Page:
MARIETTA, Ga. | Aug 13, 2020
In times of need, engineers are often called upon to develop innovative solutions that address society’s most pressing issues. Throughout the summer, students in Kennesaw State University’s product realization course tried their hand in positively impacting the ongoing coronavirus pandemic through research and design.
Taught by Dal Hyung Kim, assistant professor of mechanical engineering in the Southern Polytechnic College of Engineering and Engineering Technology, the course took students through a rigorous design process from assessing case studies to implementation, culminating in a final project in which students were to improve an existing product or create an entirely new one to aid one area of the COVID-19 response. Projects ranged in complexity from trash bins that help medical workers safely remove gloves to a fully functional, 3D printed respirator, but all have the potential to make an immediate impact in the world, Kim said.
“Engineers by nature are concerned with making the world a better place through design,” he said. “The goal of this course is to place our students into that mind frame and to think creatively on how they can cultivate change through product realization. I was blown away by the projects and was pleasantly surprised that many went beyond the course requirements to make their products widely available for immediate use.”
Jacob Brown, whose team created a 3D printed, powered air purifying respirator (PAPR), said beyond earning a grade in the course, his team was most interested in designing a product that could be assembled by anyone with access to a 3D printer, amplifying its potential impact. Nearly all components of the device, which is powered by lithium batteries common among household power tools, can be printed. Their design requires no screws and minimal adhesives, and has since been uploaded to the National Institutes of Health 3D Print Exchange available to download free of charge.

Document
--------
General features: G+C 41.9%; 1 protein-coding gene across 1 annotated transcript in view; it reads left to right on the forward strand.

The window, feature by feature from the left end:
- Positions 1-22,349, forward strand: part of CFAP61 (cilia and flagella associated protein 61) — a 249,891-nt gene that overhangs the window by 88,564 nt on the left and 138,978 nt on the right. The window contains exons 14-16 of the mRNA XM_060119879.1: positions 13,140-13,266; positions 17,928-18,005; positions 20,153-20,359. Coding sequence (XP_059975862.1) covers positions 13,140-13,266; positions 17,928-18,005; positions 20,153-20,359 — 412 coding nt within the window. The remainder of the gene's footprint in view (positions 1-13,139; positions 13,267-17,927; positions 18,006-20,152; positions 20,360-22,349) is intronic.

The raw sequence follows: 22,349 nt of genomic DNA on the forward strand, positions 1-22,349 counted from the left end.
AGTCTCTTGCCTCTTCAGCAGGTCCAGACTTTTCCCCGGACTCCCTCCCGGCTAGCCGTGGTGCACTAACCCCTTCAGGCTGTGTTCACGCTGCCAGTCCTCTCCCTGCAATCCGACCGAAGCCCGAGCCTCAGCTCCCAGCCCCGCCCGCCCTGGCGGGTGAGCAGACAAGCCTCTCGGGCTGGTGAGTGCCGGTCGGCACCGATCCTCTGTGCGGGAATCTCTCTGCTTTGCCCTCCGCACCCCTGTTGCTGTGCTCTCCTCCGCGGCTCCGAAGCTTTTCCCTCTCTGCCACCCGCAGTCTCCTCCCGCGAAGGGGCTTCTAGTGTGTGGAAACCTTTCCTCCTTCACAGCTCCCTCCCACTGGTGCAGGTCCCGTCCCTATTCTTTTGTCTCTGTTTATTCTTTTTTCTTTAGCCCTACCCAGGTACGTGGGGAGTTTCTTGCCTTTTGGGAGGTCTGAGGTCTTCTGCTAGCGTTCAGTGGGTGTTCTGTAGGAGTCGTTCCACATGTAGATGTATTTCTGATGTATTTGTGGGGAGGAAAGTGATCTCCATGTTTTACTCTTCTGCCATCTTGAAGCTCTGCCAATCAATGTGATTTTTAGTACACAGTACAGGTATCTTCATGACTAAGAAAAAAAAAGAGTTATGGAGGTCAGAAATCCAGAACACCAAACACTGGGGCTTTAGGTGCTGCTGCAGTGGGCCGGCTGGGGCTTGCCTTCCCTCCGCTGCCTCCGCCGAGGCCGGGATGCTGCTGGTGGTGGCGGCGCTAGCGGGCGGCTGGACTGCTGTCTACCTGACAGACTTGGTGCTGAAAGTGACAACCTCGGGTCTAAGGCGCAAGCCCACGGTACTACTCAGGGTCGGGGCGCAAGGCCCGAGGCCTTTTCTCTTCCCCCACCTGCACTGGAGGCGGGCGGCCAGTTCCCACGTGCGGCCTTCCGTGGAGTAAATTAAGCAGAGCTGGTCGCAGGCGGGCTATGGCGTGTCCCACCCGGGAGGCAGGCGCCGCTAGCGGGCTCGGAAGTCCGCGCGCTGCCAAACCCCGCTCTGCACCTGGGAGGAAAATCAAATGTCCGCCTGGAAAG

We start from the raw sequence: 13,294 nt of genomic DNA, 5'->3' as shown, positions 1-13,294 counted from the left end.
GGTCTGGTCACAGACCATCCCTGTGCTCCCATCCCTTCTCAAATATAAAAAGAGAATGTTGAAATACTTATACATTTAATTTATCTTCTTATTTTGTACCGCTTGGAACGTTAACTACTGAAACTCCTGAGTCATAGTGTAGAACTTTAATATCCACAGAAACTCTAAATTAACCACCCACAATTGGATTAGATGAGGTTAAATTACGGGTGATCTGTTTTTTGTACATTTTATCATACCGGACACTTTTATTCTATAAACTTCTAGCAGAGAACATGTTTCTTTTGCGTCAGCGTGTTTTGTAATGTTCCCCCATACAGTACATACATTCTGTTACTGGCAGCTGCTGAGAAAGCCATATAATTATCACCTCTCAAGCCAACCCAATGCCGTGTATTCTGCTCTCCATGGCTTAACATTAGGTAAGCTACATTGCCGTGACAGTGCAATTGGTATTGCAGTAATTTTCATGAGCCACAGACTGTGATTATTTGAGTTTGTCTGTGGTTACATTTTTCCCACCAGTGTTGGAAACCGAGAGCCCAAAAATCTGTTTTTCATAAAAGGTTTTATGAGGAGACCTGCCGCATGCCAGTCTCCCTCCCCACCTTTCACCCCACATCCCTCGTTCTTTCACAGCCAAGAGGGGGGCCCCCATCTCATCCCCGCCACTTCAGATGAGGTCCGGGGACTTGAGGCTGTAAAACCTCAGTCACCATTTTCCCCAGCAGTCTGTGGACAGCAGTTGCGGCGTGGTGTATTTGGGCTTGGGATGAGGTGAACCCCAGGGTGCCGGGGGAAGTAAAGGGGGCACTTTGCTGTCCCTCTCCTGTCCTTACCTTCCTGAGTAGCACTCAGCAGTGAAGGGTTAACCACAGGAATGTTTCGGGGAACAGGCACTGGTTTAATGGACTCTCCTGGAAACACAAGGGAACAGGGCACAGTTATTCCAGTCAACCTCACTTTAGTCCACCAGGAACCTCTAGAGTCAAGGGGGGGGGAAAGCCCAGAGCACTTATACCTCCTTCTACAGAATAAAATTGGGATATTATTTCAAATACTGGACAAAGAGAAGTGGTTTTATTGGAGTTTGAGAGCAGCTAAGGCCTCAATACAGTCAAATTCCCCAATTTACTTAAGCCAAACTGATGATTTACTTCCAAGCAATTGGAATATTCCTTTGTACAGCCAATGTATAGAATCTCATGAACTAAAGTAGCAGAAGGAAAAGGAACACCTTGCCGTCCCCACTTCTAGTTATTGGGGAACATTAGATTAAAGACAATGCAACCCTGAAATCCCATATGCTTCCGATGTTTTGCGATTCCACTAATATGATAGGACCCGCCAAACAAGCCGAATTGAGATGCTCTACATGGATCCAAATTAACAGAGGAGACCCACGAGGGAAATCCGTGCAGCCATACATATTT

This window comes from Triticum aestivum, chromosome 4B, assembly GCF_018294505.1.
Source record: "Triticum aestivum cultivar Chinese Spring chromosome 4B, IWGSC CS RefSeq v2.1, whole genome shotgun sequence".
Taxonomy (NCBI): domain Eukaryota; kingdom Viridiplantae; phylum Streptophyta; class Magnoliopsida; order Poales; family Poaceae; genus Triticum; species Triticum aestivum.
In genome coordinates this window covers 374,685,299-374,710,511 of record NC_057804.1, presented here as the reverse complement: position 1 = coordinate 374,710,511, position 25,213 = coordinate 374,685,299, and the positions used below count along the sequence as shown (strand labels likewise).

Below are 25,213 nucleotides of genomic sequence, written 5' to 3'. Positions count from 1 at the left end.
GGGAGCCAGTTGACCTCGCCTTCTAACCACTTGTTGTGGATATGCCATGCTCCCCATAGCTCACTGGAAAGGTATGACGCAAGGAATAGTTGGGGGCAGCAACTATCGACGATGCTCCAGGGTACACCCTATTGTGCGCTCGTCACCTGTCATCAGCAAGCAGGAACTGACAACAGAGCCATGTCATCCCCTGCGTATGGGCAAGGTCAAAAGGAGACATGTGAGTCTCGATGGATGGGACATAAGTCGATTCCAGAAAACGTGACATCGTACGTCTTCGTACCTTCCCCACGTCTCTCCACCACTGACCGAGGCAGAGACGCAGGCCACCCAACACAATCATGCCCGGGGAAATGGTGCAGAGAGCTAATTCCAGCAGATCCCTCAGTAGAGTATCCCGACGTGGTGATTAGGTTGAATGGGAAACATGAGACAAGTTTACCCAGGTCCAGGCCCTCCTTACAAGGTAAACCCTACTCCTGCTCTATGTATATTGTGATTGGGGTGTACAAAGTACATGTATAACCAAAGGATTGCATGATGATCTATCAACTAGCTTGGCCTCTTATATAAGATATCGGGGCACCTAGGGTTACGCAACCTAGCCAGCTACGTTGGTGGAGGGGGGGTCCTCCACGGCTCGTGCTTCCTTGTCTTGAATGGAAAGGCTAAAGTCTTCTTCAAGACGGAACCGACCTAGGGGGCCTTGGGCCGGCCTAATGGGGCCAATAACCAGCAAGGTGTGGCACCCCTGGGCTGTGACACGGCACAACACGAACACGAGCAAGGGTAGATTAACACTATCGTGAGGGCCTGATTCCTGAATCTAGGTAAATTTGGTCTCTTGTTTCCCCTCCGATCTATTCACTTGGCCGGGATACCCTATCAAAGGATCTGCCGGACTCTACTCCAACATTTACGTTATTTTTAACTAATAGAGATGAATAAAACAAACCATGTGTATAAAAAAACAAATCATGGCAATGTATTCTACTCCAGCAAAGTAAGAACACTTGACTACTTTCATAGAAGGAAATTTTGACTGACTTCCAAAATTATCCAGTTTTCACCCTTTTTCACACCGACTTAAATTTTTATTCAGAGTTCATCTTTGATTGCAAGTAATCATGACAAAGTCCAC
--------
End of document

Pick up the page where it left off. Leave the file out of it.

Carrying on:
The team was inspired to attempt the PAPR after their research found that the market for new personal protective equipment (PPE) designs was crowded, leaving little room for innovation. The team, composed of Brown, Jacob Archer, Chan Chang and Bradley Payne, pivoted when they were unable to find existing plans for a 3D printed PAPR. Despite working remotely, the team managed to print several prototypes using personal printers and donated material. The team finalized their design within days of receiving the assignment.
“Every single one of us was devoted to this project and was truly committed into making this a real thing,” Brown said. “We don’t want this to become something that is only available to people in a bubble. We want this to be available to anyone with additive manufacturing techniques so they can print this, improve the design to suit their needs and put it to use.”
Another group sought to improve upon an existing product by introducing the glove remover trash can. While there currently hooks that allow medical workers to remove their used gloves, Brani Gilbert said his team wanted to improve efficiency by making the removal and disposal of contaminated gloves one fluid motion. The users are able to insert their hands through two open slots above the bin. The user then slides the opening of the gloves onto a pair of copper hooks, pulling their hands out and allowing the gloves to fall into the bin below.
“Through our research, we found there was a large margin for error when it came to removing the gloves,” said Gilbert, whose father also studied mechanical engineering at the University. “People can do everything perfect from social distancing to wearing a mask and gloves, but when it comes time to take everything off, they can still put themselves at risk by not properly removing gloves. With this design, we are helping to protect medical professionals while also eliminating extra steps, allowing them to focus on caring for others.”
Currently completing an engineering co-op at Delta Airlines, Gilbert said the course has presented a unique challenge by pushing him outside of his comfort zone.
“We aren’t medical experts by any means, but I think this showed us that we are able to demonstrate our creativity from a usability and design standpoint, and I take pride in knowing that we have been given the tools to make a difference,” said Gilbert, who was joined by classmates Grant Holton, Noah Isley and Upsana Khan.
Brown, who has completed a co-op at DENSO, the world’s second largest mobility supplier, said his experience in the summer course has been the highlight of his academic career thus far.
“This was genuinely the most fun and engaging course I’ve taken at the University,” he said. “We learned so much about the overall product engineering process throughout the summer semester, and I give all the credit to Dr. Kim for the way he taught it.”
– Travis Highfield
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A leader in innovative teaching and learning, Kennesaw State University offers undergraduate, graduate and doctoral degrees to its more than 43,000 students. Kennesaw State is a member of the University System of Georgia with 11 academic colleges. The university’s vibrant campus culture, diverse population, strong global ties and entrepreneurial spirit draw students from throughout the country and the world. Kennesaw State is a Carnegie-designated doctoral research institution (R2), placing it among an elite group of only 7 percent of U.S. colleges and universities with an R1 or R2 status. For more information, visit kennesaw.edu.